AT&T Jacks Up TV Prices Post Merger After Repeatedly Claiming That Wouldn't Happen
from the price-hikes-for-everyone dept
You may be shocked to learn this, but nearly all of the promises AT&T made in the lead up to its $86 billion merger with Time Warner wound up not being true.
The company’s promise that the deal wouldn’t result in price hikes for consumers? False. The company’s promise the deal wouldn’t result in higher prices for competitors needing access to essential AT&T content like HBO? False. AT&T’s promise they wouldn’t hide Time Warner content behind exclusivity paywalls? False. The idea that the merger would somehow create more jobs at the company? False.
This was all laid out to US District Judge Richard Leon during the trial (twice), who ignored all of the warnings and rubber stamped the deal without a single condition. At absolutely no point did Leon in his absurd ruling recognize the threat of AT&T owning both a monopoly over broadband and a massive media empire in charge of content needed by competitors. And when lawyers and economists warned him that kind of power would only lead to higher rates, he almost happily ignored them.
Fast forward a year or so and AT&T is already imposing another significant hike on its TV customers (both traditional and streaming). New and existing users are seeing price hikes upwards of $10 to $15 per month. It’s the second price hike in less than a year. And despite being the broadcaster in this equation, AT&T blamed the hikes on broadcasters:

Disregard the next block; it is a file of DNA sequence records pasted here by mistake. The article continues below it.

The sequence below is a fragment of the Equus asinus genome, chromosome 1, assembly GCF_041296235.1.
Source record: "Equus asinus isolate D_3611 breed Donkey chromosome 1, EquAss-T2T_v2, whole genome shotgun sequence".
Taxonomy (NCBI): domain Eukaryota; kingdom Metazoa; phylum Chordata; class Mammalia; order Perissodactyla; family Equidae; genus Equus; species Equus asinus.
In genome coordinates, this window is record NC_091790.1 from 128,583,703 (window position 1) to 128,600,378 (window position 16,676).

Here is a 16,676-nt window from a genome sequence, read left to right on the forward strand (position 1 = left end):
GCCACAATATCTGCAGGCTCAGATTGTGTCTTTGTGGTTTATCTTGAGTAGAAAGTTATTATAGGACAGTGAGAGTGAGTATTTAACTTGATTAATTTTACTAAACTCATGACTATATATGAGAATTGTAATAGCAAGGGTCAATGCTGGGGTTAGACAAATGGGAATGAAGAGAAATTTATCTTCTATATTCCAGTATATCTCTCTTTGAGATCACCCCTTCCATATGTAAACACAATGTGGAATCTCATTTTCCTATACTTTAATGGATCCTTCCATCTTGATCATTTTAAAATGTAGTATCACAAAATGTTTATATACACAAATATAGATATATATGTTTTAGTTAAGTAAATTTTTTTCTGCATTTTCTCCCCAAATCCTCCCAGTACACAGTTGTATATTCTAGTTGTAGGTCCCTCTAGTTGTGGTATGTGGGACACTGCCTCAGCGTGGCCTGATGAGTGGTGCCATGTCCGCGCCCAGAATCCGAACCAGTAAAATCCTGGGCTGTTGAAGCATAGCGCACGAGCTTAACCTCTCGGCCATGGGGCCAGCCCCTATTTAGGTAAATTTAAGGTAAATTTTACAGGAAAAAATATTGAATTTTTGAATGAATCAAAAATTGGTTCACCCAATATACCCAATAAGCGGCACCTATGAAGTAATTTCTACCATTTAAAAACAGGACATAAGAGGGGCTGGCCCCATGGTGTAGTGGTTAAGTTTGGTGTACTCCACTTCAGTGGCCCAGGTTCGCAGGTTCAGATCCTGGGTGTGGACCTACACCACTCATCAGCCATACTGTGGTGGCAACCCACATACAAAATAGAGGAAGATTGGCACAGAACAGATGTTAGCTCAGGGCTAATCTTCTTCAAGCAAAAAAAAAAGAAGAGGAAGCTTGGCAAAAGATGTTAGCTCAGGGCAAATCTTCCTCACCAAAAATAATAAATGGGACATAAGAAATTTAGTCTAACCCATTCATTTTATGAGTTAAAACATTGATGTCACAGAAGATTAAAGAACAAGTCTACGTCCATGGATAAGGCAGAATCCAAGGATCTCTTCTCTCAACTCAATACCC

“In the email to customers that one customer shared with Ars, AT&T blamed the price increase on rising programming costs. Of course, AT&T itself is partly responsible for rising programming costs because it now owns Time Warner. AT&T told a federal judge last year that its acquisition of Time Warner would “enable the merged company to reduce prices,” but it’s been the opposite in reality.”
Funny, that. One of the reason for the hikes is AT&T needs to pay down debt from its 2015 acquisition of DirecTV ($67 billion) and the 2018 acquisition of Time Warner ($86 billion). AT&T thought it could simply just merge its way to video advertising market dominance. But after hiking prices to recoup this debt, consumers are fleeing AT&T’s services at an alarming rate. While AT&T is an incredible political tactician, it’s just another example of how the government-pampered monopoly can’t help but do a face plant any time bare-knuckled competition is required.
The saga again points to a US regulatory and legal system that has effectively given up on consumer protection or enforcing antitrust law, and the end result couldn’t be more obvious (or so you’d think).